MECH ENG 1102 - Introduction to Aerospace Engineering
North Terrace Campus - Semester 1 - 2016
General Course Information
Course Code MECH ENG 1102 Course Introduction to Aerospace Engineering Coordinating Unit School of Mechanical Engineering Term Semester 1 Level Undergraduate Location/s North Terrace Campus Units 3 Contact Up to 6 hours per week Available for Study Abroad and Exchange Y Assumed Knowledge SACE Stage 2 Maths Studies Course Description This course is made up of two modules that teach fundamental skills that Engineering students require. Introduction to your Discipline presents an overview of the activities undertaken as a professional in your discipline, providing context for your Engineering studies. Introduction to Programming teaches students the importance of computer programming in solving Engineering problems. Students will learn how to analyse computing problems, develop algorithms to describe solutions to these problems, and software implementations in the C and MATLAB programming environments.
Course Coordinator: Dr John CodringtonCoordinator for the Introduction to your Discipline module: Dr John Codrington (firstname.lastname@example.org)
Coordinator for the Introduction to Programming for Engineers module: Dr Cruz Izu (email@example.com)
Lecturers for Introduction to your Discipline module:
Various (See MyUni)
Lecturers for the Introduction to Programming for Engineers module:
Brad Alexander (firstname.lastname@example.org)
Cruz Izu (email@example.com)
Any questions related to the specific lecture or assignment content should be addressed firstly to the lecturer in question. All course
coordination or other questions should be directed to the appropriate Course Coordinator.
The full timetable of all activities for this course can be accessed from Course Planner.The two modules in your course will be taught in parallel throughout the semester. The full timetable of all activities for this course can be accessed from Course Planner.
Introduction to your Discipline: The detailed schedule and other course documents are available through MyUni.
Introduction to Programming for Engineers: You can find a schedule of the topics, and the tutorial and practical exercises on the course website: https://forums.cs.adelaide.edu.au/forums/course/view.php?id=977
Course Learning OutcomesAt the end of this course, you will:
1 Have a strong understanding of what an Engineer is and what skills and knowledge are required to be an Engineer. 2 Be able to problem solve and design solutions to programming problems. 3 Be able to efficiently translate solutions into computer programs. 4 Understand the programming constructs that make up programming languages. 5 Be able to apply their knowledge of programming and problem solving to the development of C and MATLAB programs. 6 Have an appreciation of modern computing technology, and the place that programming has within the Engineering domain. 7 Be able to think about framing and solving unstructured problems. 8 Understand problem-solving principles. 9 Understand the need to undertake lifelong learning.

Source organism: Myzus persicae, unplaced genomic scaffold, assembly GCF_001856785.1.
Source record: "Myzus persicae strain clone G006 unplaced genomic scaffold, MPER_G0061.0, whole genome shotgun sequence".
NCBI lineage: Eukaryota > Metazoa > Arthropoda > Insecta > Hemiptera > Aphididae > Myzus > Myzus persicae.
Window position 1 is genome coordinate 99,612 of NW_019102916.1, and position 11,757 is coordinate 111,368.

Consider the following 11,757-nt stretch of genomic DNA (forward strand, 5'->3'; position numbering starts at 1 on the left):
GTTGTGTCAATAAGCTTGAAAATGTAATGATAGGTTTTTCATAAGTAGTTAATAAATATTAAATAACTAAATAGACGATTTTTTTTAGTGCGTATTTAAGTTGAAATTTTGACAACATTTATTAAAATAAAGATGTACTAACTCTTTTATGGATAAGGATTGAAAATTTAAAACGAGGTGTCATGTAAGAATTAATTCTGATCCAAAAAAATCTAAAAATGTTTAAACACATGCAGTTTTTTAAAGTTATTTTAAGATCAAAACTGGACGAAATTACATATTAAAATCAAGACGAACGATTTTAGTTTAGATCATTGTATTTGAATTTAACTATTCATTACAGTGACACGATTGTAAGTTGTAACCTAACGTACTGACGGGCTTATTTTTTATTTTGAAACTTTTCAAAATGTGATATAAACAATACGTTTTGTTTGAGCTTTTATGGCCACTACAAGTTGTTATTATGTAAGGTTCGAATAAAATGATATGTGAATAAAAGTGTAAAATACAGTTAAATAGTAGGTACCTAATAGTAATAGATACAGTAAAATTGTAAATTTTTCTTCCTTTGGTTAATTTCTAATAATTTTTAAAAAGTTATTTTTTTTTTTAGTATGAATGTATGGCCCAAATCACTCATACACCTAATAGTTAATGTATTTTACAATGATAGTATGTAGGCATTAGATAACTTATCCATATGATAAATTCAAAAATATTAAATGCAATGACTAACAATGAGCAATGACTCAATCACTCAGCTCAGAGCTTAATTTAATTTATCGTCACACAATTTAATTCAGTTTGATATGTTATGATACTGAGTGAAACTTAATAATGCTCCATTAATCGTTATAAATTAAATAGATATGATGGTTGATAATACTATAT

University Graduate Attributes
This course will provide students with an opportunity to develop the Graduate Attribute(s) specified below:
University Graduate Attribute Course Learning Outcome(s) Deep discipline knowledge
- informed and infused by cutting edge research, scaffolded throughout their program of studies
- acquired from personal interaction with research active educators, from year 1
- accredited or validated against national or international standards (for relevant programs)
1, 3, 4, 6-8 Critical thinking and problem solving
- steeped in research methods and rigor
- based on empirical evidence and the scientific approach to knowledge development
- demonstrated through appropriate and relevant assessment
1-3, 5, 7, 8 Teamwork and communication skills
- developed from, with, and via the SGDE
- honed through assessment and practice throughout the program of studies
- encouraged and valued in all aspects of learning
1 Career and leadership readiness
- technology savvy
- professional and, where relevant, fully accredited
- forward thinking and well informed
- tested and validated by work based experiences
1-9 Self-awareness and emotional intelligence
- a capacity for self-reflection and a willingness to engage in self-appraisal
- open to objective and constructive feedback from supervisors and peers
- able to negotiate difficult social situations, defuse conflict and engage positively in purposeful debate
1, 2, 7, 8, 9
The required text-book for Introduction to Programming for Engineers module is
Matlab: A Practical Introduction to Programming and Problem Solving Third Edition
by Stormy Attaway, publisher: Elsevier, ISBN 9780124058767
The textbook Problem solving with C++, by Walter Savitch is recommended for the C part.
Students are expected to attend lectures, collaborative sessions and also their supervised practical sessions. These practical sessions will be crucial to developing your understanding of the course material, and will provide access to additional assistance from practical supervisors.
Introduction to your Discipline:
Copies of lecture notes, lecture recordings and additional resources will be provided online through the MyUni system. Students are expected to check the MyUni website frequently for announcements and new resources.